It’s not often you encounter a wild animal wearing a radio collar. It’s only happened once to me. On a county road near Ely a couple of years ago I saw a whitetail doe wearing a collar. Seeing the deer was a surprise, but its location was not. Ely has been a center of wildlife research for many decades.
In many ways, Ely is well suited to wildlife research. It is the largest town within northeastern Minnesota’s boreal forest and is surrounded by the Superior National Forest, including the Boundary Waters Canoe Area Wilderness, as well as state and county public forests. The U.S. Forest Service has aircraft there, as well as a research station. Minus woodland caribou, Ely is one of the only places in the Lower 48 with the full complement of boreal forest wildlife. Wolves, moose, lynx, pine marten, fisher and many other northern species are found there. And so biologists come to Ely to study them.
For decades, wildlife research originating in Ely has made the news. Men such as Sigurd Olson, Milt Stenlund, L. David Mech and Lynn Rogers gained worldwide recognition for their wildlife studies near Ely. While much of their renown came from their work, it was also due to the public fascination with their research subjects—wolves and bears.
In this era of increasingly sophisticated and invasive technology, at any given time dozens of wild critters in northern Minnesota are wearing radio collars so biologists can track their whereabouts and gather information about their day-to-day lives. For scientists, this is invaluable data for learning more about animals difficult to observe in their natural habitat. As an example, in recent years we’ve learned much about Minnesota’s moose and lynx through studies of radio-collared animals.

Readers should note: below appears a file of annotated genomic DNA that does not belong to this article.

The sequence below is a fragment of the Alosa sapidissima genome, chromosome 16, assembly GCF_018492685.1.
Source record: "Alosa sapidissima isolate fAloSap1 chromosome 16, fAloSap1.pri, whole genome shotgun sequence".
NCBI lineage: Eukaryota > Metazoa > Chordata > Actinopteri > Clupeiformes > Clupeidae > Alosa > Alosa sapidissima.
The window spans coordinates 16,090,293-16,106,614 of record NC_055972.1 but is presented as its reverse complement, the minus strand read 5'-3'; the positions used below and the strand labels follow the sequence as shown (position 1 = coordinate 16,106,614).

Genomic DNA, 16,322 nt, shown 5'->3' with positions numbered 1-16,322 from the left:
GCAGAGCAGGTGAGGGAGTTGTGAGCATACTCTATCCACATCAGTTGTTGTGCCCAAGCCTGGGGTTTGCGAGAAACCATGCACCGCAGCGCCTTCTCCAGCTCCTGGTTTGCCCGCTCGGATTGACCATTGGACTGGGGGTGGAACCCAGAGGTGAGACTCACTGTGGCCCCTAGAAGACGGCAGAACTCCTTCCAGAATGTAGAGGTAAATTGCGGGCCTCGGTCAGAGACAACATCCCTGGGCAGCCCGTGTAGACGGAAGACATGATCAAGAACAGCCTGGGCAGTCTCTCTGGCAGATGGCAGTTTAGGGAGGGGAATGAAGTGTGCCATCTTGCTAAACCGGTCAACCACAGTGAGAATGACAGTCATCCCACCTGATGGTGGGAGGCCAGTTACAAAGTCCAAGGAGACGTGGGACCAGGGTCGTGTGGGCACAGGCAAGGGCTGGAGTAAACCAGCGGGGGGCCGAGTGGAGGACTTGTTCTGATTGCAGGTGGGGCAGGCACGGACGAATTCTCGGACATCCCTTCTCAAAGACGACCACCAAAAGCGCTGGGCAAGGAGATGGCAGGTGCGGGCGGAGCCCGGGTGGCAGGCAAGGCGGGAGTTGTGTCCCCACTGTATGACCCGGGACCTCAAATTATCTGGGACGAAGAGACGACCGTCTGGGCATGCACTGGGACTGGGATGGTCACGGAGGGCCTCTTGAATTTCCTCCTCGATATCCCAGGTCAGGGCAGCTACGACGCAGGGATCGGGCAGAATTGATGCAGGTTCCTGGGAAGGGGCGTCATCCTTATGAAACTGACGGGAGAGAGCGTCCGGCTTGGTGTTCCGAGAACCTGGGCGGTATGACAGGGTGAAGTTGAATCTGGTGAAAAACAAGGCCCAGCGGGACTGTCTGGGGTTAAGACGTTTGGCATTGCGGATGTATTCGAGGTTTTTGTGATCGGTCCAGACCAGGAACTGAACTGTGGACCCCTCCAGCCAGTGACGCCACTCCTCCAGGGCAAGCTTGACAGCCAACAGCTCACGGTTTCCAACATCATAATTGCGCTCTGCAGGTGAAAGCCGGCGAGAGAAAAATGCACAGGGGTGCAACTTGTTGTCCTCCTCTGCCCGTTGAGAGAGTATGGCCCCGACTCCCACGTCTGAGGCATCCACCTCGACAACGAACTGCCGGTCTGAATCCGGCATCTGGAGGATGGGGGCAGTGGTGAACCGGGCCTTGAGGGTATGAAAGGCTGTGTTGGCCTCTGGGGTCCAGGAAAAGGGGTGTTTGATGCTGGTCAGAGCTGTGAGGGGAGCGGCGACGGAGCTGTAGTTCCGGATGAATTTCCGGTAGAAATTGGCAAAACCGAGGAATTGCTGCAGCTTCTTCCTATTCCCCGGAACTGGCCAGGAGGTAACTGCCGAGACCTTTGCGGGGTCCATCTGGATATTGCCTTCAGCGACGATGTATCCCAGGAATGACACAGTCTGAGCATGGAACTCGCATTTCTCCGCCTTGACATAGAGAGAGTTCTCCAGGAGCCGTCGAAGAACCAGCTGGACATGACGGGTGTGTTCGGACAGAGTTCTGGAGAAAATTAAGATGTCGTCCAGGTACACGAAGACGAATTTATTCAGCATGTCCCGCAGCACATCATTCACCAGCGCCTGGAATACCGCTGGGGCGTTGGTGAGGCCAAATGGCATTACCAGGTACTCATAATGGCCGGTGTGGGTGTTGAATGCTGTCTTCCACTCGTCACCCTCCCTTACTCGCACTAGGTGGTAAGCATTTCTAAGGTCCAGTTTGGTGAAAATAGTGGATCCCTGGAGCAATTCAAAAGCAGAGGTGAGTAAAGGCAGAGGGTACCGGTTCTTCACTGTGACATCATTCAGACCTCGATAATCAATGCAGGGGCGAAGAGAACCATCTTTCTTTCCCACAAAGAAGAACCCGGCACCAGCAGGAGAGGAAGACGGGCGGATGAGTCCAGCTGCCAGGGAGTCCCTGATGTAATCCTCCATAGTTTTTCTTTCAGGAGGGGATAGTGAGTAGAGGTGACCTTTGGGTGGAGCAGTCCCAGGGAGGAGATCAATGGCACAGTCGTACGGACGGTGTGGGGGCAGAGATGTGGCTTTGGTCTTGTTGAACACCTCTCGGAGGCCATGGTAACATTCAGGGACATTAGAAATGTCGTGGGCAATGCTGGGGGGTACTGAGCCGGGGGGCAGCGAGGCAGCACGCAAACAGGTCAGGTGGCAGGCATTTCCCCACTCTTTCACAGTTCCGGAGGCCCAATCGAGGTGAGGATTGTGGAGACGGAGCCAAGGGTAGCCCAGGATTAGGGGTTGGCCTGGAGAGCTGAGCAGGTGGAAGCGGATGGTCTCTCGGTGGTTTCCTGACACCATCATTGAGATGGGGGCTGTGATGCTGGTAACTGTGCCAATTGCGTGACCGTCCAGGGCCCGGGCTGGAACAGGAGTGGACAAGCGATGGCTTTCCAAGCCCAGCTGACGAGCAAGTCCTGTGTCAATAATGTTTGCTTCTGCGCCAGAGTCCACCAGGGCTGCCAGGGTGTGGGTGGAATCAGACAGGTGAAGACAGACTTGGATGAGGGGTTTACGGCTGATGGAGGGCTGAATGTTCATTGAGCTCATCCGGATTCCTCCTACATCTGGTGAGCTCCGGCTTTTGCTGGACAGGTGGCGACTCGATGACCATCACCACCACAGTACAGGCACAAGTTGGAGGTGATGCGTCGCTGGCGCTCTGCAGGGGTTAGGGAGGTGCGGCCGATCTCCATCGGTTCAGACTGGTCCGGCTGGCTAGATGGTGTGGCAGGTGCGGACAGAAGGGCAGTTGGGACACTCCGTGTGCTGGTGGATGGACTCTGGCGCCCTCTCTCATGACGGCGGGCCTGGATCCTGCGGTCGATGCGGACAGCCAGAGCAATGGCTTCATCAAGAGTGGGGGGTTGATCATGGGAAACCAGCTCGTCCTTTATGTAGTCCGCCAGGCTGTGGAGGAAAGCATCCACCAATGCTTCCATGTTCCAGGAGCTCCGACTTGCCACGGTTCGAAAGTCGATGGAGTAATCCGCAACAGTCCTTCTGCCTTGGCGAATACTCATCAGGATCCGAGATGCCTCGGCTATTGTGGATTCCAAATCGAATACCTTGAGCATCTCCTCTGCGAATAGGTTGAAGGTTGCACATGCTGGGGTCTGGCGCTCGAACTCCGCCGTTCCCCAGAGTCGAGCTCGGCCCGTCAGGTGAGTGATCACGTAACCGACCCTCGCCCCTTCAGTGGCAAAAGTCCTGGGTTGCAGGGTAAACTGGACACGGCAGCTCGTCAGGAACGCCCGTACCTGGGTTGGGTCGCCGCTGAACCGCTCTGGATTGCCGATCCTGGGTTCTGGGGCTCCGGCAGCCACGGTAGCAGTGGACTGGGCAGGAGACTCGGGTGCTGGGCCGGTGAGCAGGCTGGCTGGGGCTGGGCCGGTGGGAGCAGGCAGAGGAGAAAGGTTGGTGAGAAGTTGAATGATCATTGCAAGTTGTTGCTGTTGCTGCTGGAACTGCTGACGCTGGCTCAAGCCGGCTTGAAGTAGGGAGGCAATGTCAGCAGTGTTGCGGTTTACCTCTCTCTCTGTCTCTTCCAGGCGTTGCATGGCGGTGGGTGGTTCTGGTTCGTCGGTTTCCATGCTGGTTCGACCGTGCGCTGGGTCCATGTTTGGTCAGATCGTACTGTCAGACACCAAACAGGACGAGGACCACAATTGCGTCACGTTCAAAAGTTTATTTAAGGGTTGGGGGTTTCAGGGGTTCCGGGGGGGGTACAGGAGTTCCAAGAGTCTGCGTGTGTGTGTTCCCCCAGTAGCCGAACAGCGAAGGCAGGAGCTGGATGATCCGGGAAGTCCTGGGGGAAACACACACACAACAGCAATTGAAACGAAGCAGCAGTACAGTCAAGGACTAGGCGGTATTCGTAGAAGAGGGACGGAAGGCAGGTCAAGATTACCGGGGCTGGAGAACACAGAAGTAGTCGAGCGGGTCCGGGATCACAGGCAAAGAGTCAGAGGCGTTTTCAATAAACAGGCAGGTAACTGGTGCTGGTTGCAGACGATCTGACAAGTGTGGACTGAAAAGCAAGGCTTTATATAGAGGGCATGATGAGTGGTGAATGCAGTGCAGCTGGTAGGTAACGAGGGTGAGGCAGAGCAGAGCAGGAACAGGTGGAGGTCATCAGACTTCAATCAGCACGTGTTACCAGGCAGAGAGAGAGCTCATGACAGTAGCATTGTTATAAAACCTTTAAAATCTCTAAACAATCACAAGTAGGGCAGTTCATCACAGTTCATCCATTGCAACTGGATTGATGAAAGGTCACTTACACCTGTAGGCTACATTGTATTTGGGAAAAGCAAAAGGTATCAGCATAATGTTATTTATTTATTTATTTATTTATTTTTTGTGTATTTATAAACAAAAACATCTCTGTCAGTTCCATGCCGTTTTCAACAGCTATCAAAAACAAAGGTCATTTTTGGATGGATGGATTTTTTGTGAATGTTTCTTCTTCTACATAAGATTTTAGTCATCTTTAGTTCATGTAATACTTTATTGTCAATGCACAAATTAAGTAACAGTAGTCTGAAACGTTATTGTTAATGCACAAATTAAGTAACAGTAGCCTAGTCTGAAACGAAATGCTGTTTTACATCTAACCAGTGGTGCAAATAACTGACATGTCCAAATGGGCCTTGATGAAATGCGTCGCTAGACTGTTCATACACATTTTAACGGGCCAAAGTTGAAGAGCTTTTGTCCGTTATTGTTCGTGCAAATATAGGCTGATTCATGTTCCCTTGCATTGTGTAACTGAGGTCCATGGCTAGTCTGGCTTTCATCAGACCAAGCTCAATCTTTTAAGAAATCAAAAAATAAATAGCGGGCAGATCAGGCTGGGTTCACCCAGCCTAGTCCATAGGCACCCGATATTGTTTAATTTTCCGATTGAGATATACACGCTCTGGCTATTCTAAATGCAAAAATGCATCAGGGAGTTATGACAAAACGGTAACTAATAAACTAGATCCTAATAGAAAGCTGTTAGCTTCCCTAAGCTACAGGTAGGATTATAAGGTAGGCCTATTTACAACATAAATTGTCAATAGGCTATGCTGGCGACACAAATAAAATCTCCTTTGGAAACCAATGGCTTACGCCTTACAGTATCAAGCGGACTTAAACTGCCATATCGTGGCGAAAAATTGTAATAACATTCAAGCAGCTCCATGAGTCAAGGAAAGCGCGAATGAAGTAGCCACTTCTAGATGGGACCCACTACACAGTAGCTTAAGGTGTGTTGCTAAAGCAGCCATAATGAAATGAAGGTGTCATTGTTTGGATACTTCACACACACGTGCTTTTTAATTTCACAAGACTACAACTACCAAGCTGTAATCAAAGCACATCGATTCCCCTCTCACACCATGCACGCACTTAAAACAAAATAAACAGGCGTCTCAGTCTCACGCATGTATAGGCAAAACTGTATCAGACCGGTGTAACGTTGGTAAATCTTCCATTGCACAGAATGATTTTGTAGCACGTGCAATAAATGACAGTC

Because American wildlife belongs to no one, researchers have no ownership of the wild animals wearing their collars. This means the animals are not protected from lawful hunting or trapping. In fact, most wildlife studies factor human-caused mortality, including hunting, into the research. Usually we don’t even hear about it when a Minnesota hunter kills a radio-collared moose, deer or other critter. And even if we did learn that a hunter killed a research animal, public outcry is unlikely.
But if the dead radio-collared animal is a wolf or bear, we may read about it on the front page. That’s what happened recently when one of Lynn Rogers’ research bears near Ely was killed by a hunter. The bear, known as Sarah, was a celebrity among the many followers of Rogers’ research project on the North American Bear Center’s website. Judging from the outcry in cyberspace, the shot that killed Sarah was heard ‘round the world.
For several days, the bear’s story was a media obsession, even becoming a political cause as state legislators offered to pass a law protecting radio-collared bears. Depending upon your perspective, the uproar over the bear was either overblown or fully justified. And both of these opposing views may be correct.